Trees "R" Us, Inc. prides itself not only on being the best tree service in the suburbs of Chicago, but also in educating its customers about trees, tree maintenance and tree care. As tree service providers to the North shore, north suburbs, and northwest suburbs of Chicago, we offer exceptional tree trimming, tree removals, stump grinding and plant health care.  Contact Trees "R" Us, Inc. today for more information or an analysis of your trees and plants.  Check us out on the web at www.treesrusinc.com or call us at 847-913-9069.

Nick

Thursday, September 5, 2013

You've Got A Lot Of Gall! Tree Galls Explained.

Balloon-like structures on leaves and twigs; leaves chewed up in a particularly interesting pattern; and leaves with squiggly white lines etched on them are all tell tale signs that you've got a lot of gall!

We always get questions about weird things that grow on leaves. Most of these leaf abnormalities are very normal galls - green balloon-like growths that look like cherry tomatoes attached to a leaf; brown bubbles on oaks; leaves that look like they are blistering. As weird as these all are, these are all examples of galls.


But what’s a gall, really? Is it a disease?

No, galls aren’t diseases. A gall is a deformity in a plant that’s caused by another organism, like a fungus, bacteria or a mite, but many of the most conspicuous ones are insect-caused. There are wasps and flies [including midges] and aphids and a few other insects that cause these galls.

The insect has somehow re-programmed the plant—and in many cases it’s not really understood what is going on physiologically. In some cases it’s just a physical disturbance that’s causing the plant to change its growth, and in some cases it’s chemical, and in some cases I believe it’s actually genetic engineering by the insects themselves.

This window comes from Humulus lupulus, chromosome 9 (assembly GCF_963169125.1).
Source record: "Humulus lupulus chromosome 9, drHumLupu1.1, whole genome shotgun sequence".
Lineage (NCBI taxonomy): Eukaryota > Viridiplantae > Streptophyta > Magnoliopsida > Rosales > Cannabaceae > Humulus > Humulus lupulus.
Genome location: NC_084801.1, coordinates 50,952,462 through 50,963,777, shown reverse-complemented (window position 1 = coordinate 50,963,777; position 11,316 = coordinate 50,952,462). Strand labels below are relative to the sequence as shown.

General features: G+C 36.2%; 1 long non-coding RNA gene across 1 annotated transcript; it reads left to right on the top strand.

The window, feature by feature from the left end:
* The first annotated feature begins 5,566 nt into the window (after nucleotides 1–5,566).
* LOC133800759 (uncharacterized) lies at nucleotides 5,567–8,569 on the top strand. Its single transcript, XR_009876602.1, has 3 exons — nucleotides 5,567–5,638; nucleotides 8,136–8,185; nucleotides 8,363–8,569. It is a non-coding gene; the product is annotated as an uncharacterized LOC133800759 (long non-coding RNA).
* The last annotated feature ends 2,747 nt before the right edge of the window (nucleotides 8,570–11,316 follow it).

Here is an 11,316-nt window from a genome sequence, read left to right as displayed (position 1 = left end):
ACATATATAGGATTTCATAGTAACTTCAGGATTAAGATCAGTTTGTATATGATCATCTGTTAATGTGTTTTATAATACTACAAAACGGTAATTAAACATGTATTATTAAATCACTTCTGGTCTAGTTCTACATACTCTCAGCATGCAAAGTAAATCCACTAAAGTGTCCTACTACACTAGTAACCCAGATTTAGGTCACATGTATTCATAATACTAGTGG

So the plant is in some way redirected to make this growth that surrounds the developing egg and larva of the insect. And it provides all of the food and shelter that the insect needs as it develops, and then the adult insect emerges when it’s mature.

So now that we know what exactly a gall is, what can we do about it when these weirdos appear on our tress?

A gall is really a sophisticated relationship between the plant and the gall-maker. It like the two have an agreement that the insect is just going to damage what might be just one part of one leaf, and the rest of the leaf is free to photosynthesize and go about its business.

Gall-makers are about the least-damaging insect herbivores—they’re not munching the plant down to nothing.

Although, galls can form on other plant parts, not just on the leaves, they are still rather non-threating to the plant. It is not uncommon to see galls on fruits, roots, flowers, leaves—all parts of plants. All are very host-specific and very location-specific, so a particular insect will typically be on one genus if not one species of plant, and on one part of that plant.


Oak trees in particular seem to get really gall-y. There are actually several hundred species of gall wasps that go after oak trees. Most of them are bi-modal galls, which means they make one form of gall in the spring and another form in the fall. For example, a ping pong sized gall and then then a fluffy one, or a white one, or one that looks like a dense rosette of leaves. 

There's another similar predator out there - the mine. Let's leaves the mines for the next post.  Check back to read about mines - what they are and how they effect plant life.



Trees "R" Us, Inc. prides itself not only on being the best tree service in the suburbs of Chicago, but also in educating its customers about trees, tree maintenance and tree care. As tree service providers to the North shore, north suburbs, and northwest suburbs of Chicago, we offer exceptional tree trimming, tree removals, stump grinding and plant health care.  Contact Trees "R" Us, Inc. today for more information or an analysis of your trees and plants.  Check us out on the web at www.treesrusinc.com or call us at 847-913-9069.

Nick